In 1984, Los Angeles hosted the Summer Olympics under the leadership of Peter Ueberroth. The Games proved highly successful, despite that fact that they were were boycotted by a bloc of  nations led by the Soviet Union. The first ever privately-financed Olympics, the 1984 Games resulted in a surplus of $250 million. As a result, Time Magazine's Man of the Year was  Ueberroth, who coincidentally was born the very same day that Pierre de Cubertin (founder of the modern Olympic Games) died.

After his success with the Olympics, Ueberroth took office in October of 1984 as the sixth commissioner of Major League Baseball. Though MLB experienced success under his leadership, the most notable facet of his tenure was probably the fact that under his leadership, owners colluded to suppress free agency, a move that ended up costing them $280 million in fines. He stepped down before the start of the 1989 season, being replaced by A. Bartlett Giamatti.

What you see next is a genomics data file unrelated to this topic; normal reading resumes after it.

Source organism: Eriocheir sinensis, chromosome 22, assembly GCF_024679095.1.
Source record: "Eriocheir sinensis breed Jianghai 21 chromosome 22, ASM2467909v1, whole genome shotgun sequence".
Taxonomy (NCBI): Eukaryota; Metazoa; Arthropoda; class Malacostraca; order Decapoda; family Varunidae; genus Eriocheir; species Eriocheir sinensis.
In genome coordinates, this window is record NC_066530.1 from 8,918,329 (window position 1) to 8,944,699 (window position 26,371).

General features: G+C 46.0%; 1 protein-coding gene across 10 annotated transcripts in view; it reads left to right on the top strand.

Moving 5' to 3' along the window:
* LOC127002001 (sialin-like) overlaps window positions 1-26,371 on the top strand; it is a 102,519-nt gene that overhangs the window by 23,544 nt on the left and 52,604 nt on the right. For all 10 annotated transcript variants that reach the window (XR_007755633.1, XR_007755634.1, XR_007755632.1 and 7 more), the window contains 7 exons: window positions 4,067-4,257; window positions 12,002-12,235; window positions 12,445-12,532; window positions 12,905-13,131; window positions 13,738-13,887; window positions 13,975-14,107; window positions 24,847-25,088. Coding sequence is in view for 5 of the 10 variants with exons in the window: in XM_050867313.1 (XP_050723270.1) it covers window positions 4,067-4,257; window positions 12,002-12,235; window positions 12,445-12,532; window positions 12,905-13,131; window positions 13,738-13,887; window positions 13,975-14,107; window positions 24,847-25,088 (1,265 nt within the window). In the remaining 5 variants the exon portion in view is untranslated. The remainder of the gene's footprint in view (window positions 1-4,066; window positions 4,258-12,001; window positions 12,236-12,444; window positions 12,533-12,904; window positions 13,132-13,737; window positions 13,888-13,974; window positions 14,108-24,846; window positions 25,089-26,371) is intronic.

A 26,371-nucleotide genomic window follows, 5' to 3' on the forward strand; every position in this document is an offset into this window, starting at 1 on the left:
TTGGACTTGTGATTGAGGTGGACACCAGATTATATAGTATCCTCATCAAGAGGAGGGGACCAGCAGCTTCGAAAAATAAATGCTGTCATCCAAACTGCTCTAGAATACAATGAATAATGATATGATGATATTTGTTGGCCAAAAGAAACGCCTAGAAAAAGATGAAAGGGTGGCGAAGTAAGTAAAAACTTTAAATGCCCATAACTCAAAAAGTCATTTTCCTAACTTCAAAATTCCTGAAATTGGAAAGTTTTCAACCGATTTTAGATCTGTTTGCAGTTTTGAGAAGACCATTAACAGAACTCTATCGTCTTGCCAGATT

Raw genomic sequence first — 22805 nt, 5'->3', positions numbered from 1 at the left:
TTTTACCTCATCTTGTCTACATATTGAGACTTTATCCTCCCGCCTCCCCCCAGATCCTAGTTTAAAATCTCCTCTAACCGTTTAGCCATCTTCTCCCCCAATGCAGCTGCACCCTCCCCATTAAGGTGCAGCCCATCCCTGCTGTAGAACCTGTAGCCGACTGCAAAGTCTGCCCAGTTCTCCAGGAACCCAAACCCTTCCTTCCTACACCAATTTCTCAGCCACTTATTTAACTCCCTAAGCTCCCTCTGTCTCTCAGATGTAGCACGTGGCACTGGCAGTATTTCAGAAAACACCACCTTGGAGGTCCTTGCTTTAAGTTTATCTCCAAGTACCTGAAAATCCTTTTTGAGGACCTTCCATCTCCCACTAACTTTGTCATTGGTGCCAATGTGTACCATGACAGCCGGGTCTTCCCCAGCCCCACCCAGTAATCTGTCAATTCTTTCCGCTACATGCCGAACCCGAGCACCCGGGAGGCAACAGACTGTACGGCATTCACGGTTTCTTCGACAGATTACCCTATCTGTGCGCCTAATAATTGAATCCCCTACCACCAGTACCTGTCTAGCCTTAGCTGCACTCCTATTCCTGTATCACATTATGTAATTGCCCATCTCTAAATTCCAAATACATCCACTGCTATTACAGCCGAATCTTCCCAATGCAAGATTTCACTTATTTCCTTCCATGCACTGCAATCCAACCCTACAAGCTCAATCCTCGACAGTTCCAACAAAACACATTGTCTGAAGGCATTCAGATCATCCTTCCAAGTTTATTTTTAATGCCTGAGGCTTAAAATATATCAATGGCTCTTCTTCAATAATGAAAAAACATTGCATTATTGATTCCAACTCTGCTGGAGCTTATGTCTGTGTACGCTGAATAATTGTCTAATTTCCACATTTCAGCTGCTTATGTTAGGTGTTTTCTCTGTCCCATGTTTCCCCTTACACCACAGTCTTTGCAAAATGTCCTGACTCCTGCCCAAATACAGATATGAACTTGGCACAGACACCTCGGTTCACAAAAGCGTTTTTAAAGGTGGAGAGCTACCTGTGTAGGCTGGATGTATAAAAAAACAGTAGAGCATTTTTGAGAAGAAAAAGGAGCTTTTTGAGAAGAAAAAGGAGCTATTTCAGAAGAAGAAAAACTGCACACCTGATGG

A tip of the cap to fellow 1987 autograph collector (and recent trading partner), Ryan Schear for giving me the idea of getting baseball folks such as Ueberroth to sign the checklists!

Wednesday, August 23, 2017

Still Call Them "Trading Cards"

I was looking through some things and just realized that I forgot to enter a blog post for a big trade I made last month! One of the real fun parts of working on Project87 these past few months has been connecting with a community of people who are also collecting '87 Topps autographs. Through Twitter, I've "met" a bunch of people who are further along than I am and some who are just getting started. It would seem that none of them is pursuing this goal with quite the tenacity that Ryan Schear is. Ryan lives in Arizona and (like me) just started going after 87s this year. Unlike me though, he has already accumulated 450 of them!